For Faumuina Associate Professor Fa'afetai Sopoaga her new HRC-funded research into the mental health and well-being of Pacific youth in higher education is, in part, a reflection of her own personal journey, which began when she came to Dunedin from Samoa to study medicine.
Well-being support (He Kitenga)
Understanding Māori health inequities
Associate Professor Jo Baxter considers which path do you take when you’re a medical academic wanting to strengthen policy and practice with regard to Māori health and well-being – do you take a strategic direction in leadership roles, or a research road to root out where inequities may lie?
Understanding Māori health inequities (He Kitenga)
Professor Tony Dowell and Professor Sunny Collings (University of Otago, Wellington) are convinced that GPs and other primary health-care professionals can provide more effective care to the thousands of people suffering from mild to moderate mental health problems in New Zealand.
Primary Solutions (He Kitenga)
Jesse Kokaua worked for many years in the public health sector, improving data collection and analysis in the area of mental health. It was work that eventually culminated in his pursuit of a doctorate in public health where he investigated the prevalence of mental disorders and mental health service use for Cook Islanders living in New Zealand.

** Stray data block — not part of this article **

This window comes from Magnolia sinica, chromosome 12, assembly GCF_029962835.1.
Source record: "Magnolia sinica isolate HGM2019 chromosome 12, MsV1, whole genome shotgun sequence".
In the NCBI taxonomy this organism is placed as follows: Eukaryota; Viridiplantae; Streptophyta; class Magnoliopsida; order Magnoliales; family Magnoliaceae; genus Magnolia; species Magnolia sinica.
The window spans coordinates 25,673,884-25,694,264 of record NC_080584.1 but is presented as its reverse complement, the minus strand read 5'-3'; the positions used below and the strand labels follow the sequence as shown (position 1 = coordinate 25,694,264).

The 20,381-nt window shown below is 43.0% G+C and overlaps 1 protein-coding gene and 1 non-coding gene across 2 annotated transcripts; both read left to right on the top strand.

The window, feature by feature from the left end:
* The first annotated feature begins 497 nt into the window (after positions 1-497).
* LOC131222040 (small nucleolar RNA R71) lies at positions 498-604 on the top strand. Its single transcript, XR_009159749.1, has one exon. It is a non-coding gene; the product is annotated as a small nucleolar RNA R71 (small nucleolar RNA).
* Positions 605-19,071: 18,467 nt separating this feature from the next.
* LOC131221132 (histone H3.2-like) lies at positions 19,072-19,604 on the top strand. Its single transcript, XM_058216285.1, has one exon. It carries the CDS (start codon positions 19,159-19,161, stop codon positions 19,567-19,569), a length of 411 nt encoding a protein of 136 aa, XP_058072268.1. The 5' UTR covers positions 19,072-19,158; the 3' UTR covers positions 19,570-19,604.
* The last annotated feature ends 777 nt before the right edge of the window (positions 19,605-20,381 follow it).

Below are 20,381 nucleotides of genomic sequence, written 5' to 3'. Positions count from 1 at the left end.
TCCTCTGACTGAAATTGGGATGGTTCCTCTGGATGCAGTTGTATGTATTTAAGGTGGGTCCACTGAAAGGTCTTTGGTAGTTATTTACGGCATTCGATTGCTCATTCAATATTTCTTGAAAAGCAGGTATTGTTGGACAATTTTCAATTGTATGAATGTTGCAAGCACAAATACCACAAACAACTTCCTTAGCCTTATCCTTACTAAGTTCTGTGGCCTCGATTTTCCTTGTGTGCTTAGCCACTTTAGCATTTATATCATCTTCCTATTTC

Jesse Kokaua profile (Otago profiles)
Professor Richard Porter describes how Psychological Medicine and mental health researchers are taking an innovative approach to helping patients overcome severe and debilitating mood disorders.
Cognitive challenges (He Kitenga)
Pacific youth wellness
Two studies are providing invaluable insights into the health and well-being of Pacific youth in New Zealand. Associate Professor Mele Taumoepeau is concentrating on the wellness side of the research, and Professor Tony Merriman is focusing on the metabolic health of young Pacific people.
Pacific youth wellness (He Kitenga)
Dr Tamlin Conner of the Department of Psychology is exploring a range of interventions to improve well-being among Otago students and the wider community.
Behaving well (He Kitenga)